Twenty-two dogs (20 males and two females) were uniformly exposed over their entire surfaces to supralethal irradiation: 800 to 1,200 roentgens of 250 kv. x-rays measured in air at mid-body position. On the third day and after the last exposure, these irradiated animals were given infusions of normal bone marrow. The marrow for their infusions was taken from female litter-mates, from mothers or from unrelated dogs. Evidence for a return of marrow function and for a successful marrow graft was evaluated on the basis of: (1) the reappearance of formed elements: platelets, leukocytes, and reticulocytes, in the peripheral circulation; (2) the appearance in males of leukocytes bearing the sex-chromatin marker of the female donor; (3) prolonged survival, as compared to six irradiated control animals that were not given marrow; and (4) cellularity of marrow spaces and histologic evidence of marrow function at autopsy.
It was found that marrow transplants usually succeeded after 800 to 1,200 roentgens of total-body irradiation when the infused marrow was taken from litter-mate sisters or from mothers (15 successes in 17 attempts). Marrow transplants between unrelated animals appeared more difficult but were not impossible. One success was obtained in five attempts, and this success was achieved with the coincidental use of splenectomy, ACTH and a large dose of marrow.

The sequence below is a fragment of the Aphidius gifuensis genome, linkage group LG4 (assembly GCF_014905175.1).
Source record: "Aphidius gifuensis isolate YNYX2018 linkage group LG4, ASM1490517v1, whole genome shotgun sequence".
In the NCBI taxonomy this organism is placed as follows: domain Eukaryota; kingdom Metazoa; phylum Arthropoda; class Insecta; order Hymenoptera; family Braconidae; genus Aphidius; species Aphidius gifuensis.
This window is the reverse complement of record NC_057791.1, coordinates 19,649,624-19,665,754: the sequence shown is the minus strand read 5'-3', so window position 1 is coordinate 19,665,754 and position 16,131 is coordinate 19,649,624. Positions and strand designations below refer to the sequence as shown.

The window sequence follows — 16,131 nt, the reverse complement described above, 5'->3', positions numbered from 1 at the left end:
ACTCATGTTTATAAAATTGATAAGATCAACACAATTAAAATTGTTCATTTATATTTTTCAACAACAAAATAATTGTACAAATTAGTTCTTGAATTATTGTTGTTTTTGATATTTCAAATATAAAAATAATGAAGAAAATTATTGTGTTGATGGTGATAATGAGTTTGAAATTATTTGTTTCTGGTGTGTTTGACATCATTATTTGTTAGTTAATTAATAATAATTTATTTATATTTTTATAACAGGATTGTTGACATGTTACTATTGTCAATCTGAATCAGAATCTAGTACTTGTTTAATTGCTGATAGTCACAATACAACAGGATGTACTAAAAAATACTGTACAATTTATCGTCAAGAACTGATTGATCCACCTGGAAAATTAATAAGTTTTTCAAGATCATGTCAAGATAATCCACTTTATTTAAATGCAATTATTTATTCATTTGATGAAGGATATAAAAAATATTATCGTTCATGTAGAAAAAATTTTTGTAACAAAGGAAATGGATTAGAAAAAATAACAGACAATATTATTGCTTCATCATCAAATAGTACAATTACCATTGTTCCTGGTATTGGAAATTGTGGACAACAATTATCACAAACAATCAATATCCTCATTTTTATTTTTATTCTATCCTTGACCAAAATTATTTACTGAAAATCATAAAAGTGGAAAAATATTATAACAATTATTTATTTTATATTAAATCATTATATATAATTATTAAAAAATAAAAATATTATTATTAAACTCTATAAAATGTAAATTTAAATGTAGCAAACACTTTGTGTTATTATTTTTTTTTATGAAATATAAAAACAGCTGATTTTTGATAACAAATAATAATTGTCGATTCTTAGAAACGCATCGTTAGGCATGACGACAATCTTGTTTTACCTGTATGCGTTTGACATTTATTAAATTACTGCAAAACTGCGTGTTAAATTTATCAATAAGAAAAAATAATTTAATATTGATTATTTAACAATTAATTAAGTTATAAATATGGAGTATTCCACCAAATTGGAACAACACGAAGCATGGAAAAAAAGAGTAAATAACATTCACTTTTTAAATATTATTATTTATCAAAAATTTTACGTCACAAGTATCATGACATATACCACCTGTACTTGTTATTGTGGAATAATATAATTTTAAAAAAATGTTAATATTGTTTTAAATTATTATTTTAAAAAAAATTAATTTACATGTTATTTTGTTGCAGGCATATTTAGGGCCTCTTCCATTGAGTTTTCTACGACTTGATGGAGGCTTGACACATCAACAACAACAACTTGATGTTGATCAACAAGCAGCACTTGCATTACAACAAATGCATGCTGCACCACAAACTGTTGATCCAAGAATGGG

Dogs with successful transplants lived longer than did control animals; in this series two to 10 times as long. When they died, they died of common canine infectious diseases and not of marrow failure. Distemper, hepatitis and leptospirosis, with or without superimposed bacterial respiratory disease, were the common causes of death.
The lymph nodes and the splenic follicles of irradiated animals had, in most instances, not regained normal histologic appearance at the time of death from these infectious diseases. The working hypothesis is advanced that infusions of marrow repopulate marrow spaces in the canine after irradiation but are poor sources of the type of cell needed to restore lymphoid function and immunologic effectiveness in lymph nodes and spleen.